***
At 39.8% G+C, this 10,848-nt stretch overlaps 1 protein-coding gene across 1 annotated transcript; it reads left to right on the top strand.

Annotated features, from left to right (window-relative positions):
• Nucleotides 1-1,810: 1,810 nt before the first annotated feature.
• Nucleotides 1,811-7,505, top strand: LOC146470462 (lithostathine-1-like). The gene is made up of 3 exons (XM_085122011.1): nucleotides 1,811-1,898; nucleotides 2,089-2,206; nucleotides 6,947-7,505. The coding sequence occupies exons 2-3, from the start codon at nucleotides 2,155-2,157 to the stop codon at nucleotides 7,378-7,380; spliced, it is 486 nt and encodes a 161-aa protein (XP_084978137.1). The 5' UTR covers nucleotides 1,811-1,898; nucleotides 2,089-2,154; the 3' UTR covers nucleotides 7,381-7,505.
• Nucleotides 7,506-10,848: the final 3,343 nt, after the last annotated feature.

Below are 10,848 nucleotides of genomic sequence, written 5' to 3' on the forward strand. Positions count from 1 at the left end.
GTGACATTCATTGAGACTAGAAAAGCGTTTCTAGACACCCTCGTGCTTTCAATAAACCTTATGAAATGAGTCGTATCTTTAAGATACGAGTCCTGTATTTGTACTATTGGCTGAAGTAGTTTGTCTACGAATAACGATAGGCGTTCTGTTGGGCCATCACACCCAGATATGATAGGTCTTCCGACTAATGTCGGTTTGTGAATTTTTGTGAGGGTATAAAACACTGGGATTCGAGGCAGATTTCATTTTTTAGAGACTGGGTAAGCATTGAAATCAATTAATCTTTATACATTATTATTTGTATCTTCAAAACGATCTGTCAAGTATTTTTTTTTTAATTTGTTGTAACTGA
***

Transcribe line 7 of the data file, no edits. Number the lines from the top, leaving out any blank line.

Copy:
GTGACATTCATTGAGACTAGAAAAGCGTTTCTAGACACCCTCGTGCTTTCAATAAACCTTATGAAATGAGTCGTATCTTTAAGATACGAGTCCTGTATTTGTACTATTGGCTGAAGTAGTTTGTCTACGAATAACGATAGGCGTTCTGTTGGGCCATCACACCCAGATATGATAGGTCTTCCGACTAATGTCGGTTTGTGAATTTTTGTGAGGGTATAAAACACTGGGATTCGAGGCAGATTTCATTTTTTAGAGACTGGGTAAGCATTGAAATCAATTAATCTTTATACATTATTATTTGTATCTTCAAAACGATCTGTCAAGTATTTTTTTTTTAATTTGTTGTAACTGA